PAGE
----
UBC Day 26
In Australia, there is plenty of long distance driving.
I like driving long distances. Perhaps it is because I spent my earlier years travelling back and forth across Australia to see my families. Though in those days I was only the “back-up” driver, taking over when my then-husband was tiring.
In 2012, I tackled my very first really long distance drive. I took over four months to circumnavigate much of Australia, driving some 35,000 kms on my own in a Mitsubishi Lancer. I did take a tent, but spent most nights couch surfing, or staying in caravan park cabins.
A couple of years later I travelled from Brisbane to Tasmania and back to Brisbane via Adelaide. I can’t recall how many kms that was, perhaps 12,000!! In 2017, in an old 1983 Toyota Coaster, I drove from Brisbane to Uluru – some 7500 kms. As always, I did it solo.
Generally, I prepare very well. The car is packed quite neatly and I am a bit fussy where things go. I have a box for my camera equipment, and another for cables, papers, documents and more. (I do a lot of writing and photography on my journeys!) I always travel with a small printer too, as I occasionally get asked to do workshops.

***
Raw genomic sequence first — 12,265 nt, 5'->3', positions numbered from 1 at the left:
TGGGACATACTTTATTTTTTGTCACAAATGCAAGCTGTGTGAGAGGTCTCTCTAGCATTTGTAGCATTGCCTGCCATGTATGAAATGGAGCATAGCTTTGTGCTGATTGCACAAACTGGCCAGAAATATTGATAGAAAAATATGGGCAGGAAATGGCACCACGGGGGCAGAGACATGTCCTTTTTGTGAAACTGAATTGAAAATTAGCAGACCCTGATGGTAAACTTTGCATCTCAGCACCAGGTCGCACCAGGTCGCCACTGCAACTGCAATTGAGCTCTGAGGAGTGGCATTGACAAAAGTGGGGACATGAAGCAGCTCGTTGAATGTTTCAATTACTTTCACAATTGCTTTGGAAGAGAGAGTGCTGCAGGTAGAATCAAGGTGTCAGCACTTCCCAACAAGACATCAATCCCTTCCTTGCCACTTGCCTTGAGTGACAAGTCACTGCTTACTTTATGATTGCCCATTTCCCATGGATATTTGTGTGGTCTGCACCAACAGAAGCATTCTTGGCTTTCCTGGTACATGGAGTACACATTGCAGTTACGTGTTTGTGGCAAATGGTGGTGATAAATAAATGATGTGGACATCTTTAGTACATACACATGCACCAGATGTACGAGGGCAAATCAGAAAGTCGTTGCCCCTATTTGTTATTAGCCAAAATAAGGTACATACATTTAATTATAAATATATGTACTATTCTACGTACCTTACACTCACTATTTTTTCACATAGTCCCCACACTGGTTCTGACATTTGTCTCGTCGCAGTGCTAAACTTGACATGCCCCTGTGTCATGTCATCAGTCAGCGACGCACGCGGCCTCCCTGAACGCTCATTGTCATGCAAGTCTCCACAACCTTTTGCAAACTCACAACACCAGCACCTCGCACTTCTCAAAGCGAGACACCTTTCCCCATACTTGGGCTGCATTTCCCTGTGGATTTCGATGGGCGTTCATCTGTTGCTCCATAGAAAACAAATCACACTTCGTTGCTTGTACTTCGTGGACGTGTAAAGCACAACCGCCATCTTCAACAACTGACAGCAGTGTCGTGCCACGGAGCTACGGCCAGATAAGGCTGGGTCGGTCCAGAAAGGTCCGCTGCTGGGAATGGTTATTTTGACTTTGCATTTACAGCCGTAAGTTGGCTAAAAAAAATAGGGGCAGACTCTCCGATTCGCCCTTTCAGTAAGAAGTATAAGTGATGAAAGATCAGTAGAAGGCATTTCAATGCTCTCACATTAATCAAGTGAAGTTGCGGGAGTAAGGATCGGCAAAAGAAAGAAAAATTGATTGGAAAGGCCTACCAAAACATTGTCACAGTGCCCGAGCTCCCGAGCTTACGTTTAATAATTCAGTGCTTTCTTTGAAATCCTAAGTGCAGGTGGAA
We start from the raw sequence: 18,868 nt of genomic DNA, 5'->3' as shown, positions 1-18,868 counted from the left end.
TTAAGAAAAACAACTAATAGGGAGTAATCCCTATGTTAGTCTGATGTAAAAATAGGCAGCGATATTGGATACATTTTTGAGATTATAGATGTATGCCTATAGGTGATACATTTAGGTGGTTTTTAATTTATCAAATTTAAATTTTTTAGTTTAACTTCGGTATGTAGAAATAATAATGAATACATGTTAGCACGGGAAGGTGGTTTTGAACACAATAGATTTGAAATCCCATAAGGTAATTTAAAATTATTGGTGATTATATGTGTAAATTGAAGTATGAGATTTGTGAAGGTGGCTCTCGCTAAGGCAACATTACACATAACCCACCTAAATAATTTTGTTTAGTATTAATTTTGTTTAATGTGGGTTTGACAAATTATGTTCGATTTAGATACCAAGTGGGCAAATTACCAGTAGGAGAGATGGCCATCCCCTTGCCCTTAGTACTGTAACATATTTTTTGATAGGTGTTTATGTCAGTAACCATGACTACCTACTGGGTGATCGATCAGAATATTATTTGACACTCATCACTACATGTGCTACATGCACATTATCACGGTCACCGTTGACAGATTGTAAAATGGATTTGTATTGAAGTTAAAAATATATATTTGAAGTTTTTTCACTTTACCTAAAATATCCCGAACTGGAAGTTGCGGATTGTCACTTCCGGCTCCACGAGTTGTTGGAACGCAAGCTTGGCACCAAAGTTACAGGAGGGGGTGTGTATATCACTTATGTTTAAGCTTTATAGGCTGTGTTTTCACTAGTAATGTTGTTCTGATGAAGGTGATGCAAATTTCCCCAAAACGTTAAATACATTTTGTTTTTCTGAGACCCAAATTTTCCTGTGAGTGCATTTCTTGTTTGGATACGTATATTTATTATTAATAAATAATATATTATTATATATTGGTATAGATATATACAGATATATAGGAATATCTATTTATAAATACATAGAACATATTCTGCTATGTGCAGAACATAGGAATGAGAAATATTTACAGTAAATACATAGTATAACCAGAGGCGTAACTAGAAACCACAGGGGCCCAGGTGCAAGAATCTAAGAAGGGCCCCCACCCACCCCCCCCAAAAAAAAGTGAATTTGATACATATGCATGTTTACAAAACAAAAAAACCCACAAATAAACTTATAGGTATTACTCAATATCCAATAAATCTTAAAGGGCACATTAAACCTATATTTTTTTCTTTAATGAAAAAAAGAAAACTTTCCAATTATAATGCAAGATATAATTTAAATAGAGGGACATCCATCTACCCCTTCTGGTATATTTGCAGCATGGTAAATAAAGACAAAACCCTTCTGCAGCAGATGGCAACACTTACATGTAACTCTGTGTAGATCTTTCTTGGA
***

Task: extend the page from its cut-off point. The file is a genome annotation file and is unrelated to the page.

Travel Tips for Long Distance Driving.
I have some tips:
- Only drive a mechanically sound car, and check oil, water, tyres etc, regularly.
- Don’t take too much stuff. Generally, you can buy whatever you want, except in the outback.
- Take an Esky or cooler – for water, milk and other foods that need cooling. I carry some freezer bricks and put them in the freezer when I have access to a refrigerator.
- Take healthy snacks – especially in small bags, so you don’t overeat.
- Keep a supply of fresh fruit/vegetables for snacking. (In Australia you need to be organised with this as there are long distances between shops!)
- Take plenty of water.
- I often use Diet shakes for lunch. Shake the powder with water in a shaker – quick, easy, cheap and you can stop anywhere and do it.)
- Don’t drive too far each day – stop when you get tired.
- In Australia, we don’t like driving late in the afternoon or early morning as this is when the kangaroos and emus can create a danger on the road.
- Keep a friend or family member informed of your whereabouts and/or destination.
- Keep paperwork in your car glovebox, with your name, address, next of kin, etc so that if anything happens, it makes it easier for emergency personnel to help you.
- I also download Podcasts, and music, to a USB stick and play regularly. In fact, I have my own “program”. If I am feeling tired I play CD’s or music I can sing to. It wakens me!
- Do anything to keep safe.